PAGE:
• Wednesday 21st August 2019

Trust Deficit

  • Published on: January 23, 2019

  • A country that twice won an elected seat to the United Nations Security Council must thrive on the pleasure of having hosted an international meet of a Church. Obviously thus, much must be made of prime minister K.P. Oli’s attendance at Davos, a first at the international meet for Nepal. Government says that it is a rare opportunity to meet many heads of state and governments and the select crowd of the haves attending the meet. It is right. However, when asked of the Nepali agenda for the meet, answers are vague. This is not surprising. Having boasted much of international participation in the earthquake reconstruction, the Nepali psyche has turned sour at what really turned up at reconstruction time after the earthquake. Having been [promised much on investments for business in Nepal our pockets remain still open in the investment sector. Government must cover the embarrassment and not the foreign sources. Government being tight lipped is good politics but the dangling of hopes this time is unreal.
    The first real obstacle to international investments in Nepal is the environs that politics has created in the country. That it is unreal is demonstrated by the extreme reluctance with which the private sector at home views the investment climate here. There is a banking sector at odds with the national treasury which wants to play safe with reserves and so must issue edicts on a conservative lending policy. Incentives for lending oft and on inadequate tampering with interest rates do not quite become congenial to lending. Kathmandu’s loans for real estate remain shrunk and the red tape-ism at banks bristles the baning sector while they are aware that they have to turn down loan seekers while their reserves mount and their possible earnings through loans have to be denied them. Local business not forthcoming with investments is enough incentive for the international investment to be dissuades. Any tall tales on foreign business coming in the Nepali investment sector is therefore bunk for the moment, Davos or not.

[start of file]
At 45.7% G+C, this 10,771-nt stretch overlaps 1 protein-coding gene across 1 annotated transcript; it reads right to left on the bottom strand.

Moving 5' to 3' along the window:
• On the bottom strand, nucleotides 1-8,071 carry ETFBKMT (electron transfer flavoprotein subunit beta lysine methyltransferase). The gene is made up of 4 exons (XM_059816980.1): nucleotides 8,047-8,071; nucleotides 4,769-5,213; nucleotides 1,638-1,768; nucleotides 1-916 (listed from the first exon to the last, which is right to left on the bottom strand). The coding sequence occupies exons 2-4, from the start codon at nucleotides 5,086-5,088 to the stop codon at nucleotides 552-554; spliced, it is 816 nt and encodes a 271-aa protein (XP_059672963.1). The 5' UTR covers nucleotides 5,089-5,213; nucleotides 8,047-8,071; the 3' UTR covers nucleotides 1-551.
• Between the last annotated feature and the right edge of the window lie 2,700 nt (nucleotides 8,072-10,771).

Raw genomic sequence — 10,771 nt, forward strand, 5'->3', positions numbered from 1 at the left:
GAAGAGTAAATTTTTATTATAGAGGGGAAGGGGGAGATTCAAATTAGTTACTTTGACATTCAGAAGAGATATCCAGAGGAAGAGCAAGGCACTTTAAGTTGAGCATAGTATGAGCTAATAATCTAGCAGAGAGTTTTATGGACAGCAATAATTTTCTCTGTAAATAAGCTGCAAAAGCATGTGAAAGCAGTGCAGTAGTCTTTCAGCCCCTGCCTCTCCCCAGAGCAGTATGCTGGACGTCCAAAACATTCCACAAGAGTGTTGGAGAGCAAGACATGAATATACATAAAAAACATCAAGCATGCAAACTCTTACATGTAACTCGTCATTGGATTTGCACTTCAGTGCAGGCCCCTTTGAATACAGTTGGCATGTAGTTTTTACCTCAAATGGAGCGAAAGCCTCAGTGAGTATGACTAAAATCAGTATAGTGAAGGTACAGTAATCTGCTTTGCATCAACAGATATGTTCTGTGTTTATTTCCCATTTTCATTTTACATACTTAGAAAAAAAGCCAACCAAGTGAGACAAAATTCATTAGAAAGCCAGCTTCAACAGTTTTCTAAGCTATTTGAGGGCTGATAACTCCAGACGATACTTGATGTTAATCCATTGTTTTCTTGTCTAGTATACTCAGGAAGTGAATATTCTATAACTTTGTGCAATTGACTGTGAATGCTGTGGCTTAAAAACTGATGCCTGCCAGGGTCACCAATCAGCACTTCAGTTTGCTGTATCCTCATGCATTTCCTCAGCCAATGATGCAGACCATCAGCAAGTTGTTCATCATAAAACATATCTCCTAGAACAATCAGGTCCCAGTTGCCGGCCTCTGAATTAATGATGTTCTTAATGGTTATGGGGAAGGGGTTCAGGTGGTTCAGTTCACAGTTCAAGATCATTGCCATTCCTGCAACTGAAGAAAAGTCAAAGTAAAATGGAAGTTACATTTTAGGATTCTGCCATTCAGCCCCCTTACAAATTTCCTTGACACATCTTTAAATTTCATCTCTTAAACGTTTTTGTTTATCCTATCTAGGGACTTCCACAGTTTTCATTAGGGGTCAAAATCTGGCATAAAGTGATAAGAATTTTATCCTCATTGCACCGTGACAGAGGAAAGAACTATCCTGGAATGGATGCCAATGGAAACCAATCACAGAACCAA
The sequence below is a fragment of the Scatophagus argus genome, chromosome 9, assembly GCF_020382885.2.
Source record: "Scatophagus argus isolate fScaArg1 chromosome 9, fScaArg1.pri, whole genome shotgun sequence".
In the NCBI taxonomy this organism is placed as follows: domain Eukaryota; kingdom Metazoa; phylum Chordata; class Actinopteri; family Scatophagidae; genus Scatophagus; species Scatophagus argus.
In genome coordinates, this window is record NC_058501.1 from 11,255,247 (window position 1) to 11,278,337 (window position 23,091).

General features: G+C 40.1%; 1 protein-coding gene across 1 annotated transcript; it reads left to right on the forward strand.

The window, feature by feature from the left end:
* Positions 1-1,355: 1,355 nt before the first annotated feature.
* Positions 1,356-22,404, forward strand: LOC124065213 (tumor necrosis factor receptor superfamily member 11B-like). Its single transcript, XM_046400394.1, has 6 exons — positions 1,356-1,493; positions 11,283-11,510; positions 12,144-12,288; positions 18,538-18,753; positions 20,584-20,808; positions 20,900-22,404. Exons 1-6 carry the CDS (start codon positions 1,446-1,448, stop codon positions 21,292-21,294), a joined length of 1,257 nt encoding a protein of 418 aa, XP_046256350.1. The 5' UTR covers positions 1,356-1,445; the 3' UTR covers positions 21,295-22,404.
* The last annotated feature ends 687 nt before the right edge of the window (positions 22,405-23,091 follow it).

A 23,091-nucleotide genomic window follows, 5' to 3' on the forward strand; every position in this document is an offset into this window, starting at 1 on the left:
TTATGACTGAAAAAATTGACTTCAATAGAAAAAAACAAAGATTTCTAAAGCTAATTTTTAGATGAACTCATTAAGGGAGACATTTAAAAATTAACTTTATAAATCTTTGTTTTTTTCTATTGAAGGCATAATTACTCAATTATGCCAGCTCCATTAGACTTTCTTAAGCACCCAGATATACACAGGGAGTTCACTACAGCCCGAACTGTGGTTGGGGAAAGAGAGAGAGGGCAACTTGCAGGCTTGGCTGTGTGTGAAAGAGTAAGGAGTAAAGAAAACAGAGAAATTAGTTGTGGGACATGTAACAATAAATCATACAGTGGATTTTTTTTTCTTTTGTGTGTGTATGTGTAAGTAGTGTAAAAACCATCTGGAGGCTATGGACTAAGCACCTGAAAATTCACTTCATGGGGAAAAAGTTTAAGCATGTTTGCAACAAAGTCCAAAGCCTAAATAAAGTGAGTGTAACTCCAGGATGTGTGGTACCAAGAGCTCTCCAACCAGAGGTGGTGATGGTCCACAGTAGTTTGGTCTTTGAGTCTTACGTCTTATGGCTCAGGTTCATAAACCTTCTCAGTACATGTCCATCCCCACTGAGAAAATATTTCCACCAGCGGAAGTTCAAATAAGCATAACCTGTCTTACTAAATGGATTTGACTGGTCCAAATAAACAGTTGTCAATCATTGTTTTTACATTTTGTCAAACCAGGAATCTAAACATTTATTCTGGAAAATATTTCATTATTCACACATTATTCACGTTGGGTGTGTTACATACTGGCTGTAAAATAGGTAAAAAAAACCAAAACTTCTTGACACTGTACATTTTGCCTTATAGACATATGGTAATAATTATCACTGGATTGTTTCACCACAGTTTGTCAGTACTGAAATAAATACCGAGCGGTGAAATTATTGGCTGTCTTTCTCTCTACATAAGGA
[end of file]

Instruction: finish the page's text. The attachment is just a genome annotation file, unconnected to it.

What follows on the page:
This being what it is, Nepali representation at Davos, rather than being judged on the basis of its utility, will be judged on the grounds of politics. Yes, this is a good round for the government. There is significance, however, on this presence coming on the heels of a foreign ministry trip to the .U.S. which incidentally followed the Moon Church meet here. Sound s far fetched? That’s how Nepali foreign policy seems these days. Nepal finds itself smack in the middle of international policy adjustments which even see it having an important role in an Indo-Pacific swing. Perhaps Davos should be seen as part of the courting. How seriously any Nepali response will be taken is, however, anybody’s guess. If there are any pledges, monetary or policy wise, the possibility of anything surfacing immediately may seem remote. But what will emerge later will have to be watched. Trust, being a key word in diplomacy, is in short supply in Nepali politics.


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